Just as Shivering King and Others was a departure from Dead Meadow's earlier work, their fourth album (and first as a quartet), Feathers, is another evolution in the band's sound. It's perhaps the most polarized-sounding Dead Meadow album yet: a few songs that recall the densely heavy trippiness of their older work, but many more are restrained and almost poppy, pushing the boundaries of the band's music. Feathers' clean production also emphasizes its duality; somehow, the psychedelic smoke swirling around tracks like "Let It All Pass" seems even thicker, while the pretty melodies and jangly guitars on "Stacy's Song" and "Such Hawks Such Hounds" make them sound like folk songs gone vaguely acid rock. Jason Simon's vocals are also much more prominent on Feathers than on any of Dead Meadow's previous albums, and tracks like the slow, strutting "Get Up On Down" sound more like typical stoner rock because of it. Though Feathers' restrained sound seems counterintuitive to the strengths the band showed on albums like Howls From the Hills and Shivering King, more often than not it works. The aforementioned "Such Hawks Such Hounds" still has plenty of Dead Meadow's eerie intensity, and "At Her Open Door" finds the perfect balance between this album's polish and the power of the band's earlier material. The song is downright pretty at the beginning, with slippery guitars that sound oddly Western and Polynesian at the same time; it gradually becomes trippier and takes flight around the four-minute mark, when Dead Meadow's trademark wah-wah pedals come into play. Feathers' second half features more of the heaviness that fans have come to expect, particularly on the final track, "Through the Gates of the Sleepy Silver Door," which closes the album with a nod to the first track on their 2001 self-titled debut album and 15 minutes of heavy but spacious sludge rock. "Eyeless Gaze All Eye/Don't Tell the Riverman," meanwhile, boasts both a lumbering, Sabbath-esque riff and nimble solos along with dreamy slide guitar interludes. This is a subdued, lying in bed and staring at the ceiling kind of album, and coming after the majestic peaks and valleys of Shivering King and Others it initially feels a little disappointing. However, after a few listens, Feathers reveals its own, mellower pleasures, as well as Dead Meadow's versatility.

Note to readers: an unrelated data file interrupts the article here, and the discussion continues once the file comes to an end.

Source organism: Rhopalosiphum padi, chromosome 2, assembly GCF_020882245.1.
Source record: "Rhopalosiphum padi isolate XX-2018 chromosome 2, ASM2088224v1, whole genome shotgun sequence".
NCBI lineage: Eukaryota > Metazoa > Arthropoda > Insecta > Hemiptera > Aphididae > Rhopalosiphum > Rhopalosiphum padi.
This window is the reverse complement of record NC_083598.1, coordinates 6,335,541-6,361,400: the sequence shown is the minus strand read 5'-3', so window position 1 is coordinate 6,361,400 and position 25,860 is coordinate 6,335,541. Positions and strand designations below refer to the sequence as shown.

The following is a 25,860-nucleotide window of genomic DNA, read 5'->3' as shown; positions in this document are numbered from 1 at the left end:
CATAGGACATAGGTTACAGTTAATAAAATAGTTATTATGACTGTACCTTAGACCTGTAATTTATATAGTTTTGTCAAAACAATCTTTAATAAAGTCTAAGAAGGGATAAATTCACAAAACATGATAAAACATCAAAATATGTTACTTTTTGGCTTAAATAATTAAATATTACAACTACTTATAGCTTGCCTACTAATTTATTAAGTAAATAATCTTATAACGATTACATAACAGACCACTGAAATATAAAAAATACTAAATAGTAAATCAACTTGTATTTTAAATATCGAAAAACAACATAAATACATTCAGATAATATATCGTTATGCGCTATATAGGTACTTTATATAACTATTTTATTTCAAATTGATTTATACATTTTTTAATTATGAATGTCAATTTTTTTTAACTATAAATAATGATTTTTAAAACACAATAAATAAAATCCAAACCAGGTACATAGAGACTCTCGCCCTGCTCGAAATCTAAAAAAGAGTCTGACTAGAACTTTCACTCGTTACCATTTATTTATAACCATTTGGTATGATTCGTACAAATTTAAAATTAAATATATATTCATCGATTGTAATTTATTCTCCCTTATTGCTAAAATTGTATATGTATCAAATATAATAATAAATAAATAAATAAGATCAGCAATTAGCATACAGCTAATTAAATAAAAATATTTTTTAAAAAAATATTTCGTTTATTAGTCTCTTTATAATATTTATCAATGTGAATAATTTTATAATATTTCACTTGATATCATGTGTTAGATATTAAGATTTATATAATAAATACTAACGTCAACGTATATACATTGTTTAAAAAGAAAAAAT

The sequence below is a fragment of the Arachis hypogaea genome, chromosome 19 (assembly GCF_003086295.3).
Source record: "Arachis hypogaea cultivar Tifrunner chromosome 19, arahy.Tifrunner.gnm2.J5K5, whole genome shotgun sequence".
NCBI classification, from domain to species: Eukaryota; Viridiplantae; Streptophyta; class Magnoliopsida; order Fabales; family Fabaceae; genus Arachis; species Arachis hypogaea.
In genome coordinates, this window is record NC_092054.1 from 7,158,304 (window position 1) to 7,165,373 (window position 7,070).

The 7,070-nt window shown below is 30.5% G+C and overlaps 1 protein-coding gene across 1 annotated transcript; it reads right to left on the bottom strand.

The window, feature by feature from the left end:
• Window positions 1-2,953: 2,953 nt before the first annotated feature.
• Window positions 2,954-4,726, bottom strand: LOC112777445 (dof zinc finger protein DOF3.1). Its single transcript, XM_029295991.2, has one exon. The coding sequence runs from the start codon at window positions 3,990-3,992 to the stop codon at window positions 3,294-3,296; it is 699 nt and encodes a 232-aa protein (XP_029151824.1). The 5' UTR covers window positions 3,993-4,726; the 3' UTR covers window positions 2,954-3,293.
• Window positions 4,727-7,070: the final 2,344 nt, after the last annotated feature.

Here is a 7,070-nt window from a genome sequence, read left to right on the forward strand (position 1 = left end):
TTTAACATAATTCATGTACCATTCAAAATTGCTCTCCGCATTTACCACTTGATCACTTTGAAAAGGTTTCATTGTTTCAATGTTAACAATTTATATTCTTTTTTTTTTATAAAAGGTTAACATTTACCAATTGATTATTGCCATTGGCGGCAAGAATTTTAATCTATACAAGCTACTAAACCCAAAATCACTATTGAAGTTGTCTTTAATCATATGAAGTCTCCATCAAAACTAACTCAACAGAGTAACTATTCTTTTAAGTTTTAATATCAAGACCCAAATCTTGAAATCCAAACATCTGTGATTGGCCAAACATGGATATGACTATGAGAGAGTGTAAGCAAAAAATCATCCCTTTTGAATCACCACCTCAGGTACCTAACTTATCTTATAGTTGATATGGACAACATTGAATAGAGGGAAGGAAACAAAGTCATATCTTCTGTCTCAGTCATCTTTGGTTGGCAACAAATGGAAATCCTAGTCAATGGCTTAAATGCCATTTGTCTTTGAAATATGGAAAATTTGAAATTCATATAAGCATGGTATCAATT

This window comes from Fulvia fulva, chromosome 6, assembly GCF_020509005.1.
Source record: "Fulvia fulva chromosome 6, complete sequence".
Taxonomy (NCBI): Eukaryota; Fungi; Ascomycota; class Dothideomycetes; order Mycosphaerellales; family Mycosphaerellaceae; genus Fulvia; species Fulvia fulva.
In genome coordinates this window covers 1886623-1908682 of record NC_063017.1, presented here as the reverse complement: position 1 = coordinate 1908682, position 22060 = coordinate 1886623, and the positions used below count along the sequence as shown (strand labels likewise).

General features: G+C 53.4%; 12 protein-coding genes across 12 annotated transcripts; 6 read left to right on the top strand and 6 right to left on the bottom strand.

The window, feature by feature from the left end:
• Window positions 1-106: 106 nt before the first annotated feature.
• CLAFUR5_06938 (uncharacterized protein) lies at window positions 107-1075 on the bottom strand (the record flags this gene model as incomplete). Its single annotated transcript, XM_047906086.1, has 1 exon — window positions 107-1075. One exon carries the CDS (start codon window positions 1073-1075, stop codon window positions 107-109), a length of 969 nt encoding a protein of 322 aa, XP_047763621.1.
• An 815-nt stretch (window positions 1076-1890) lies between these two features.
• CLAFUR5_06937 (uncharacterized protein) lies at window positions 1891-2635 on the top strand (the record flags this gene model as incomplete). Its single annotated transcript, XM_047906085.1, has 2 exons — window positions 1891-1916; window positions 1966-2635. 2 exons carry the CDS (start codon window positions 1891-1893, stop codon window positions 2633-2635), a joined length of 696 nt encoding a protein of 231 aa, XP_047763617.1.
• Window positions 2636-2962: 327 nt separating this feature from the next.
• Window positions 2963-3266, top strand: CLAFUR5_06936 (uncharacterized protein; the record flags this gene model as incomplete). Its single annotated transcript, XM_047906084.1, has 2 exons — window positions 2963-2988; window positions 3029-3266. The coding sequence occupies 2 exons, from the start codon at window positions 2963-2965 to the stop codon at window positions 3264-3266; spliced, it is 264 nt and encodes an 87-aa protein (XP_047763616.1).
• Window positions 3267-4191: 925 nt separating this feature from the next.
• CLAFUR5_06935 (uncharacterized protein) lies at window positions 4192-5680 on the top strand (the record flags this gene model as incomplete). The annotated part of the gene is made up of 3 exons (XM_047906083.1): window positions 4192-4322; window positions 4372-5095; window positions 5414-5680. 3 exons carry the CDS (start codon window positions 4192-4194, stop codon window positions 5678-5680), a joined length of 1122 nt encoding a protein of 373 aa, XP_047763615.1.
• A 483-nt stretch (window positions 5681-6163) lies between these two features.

by Heather Phares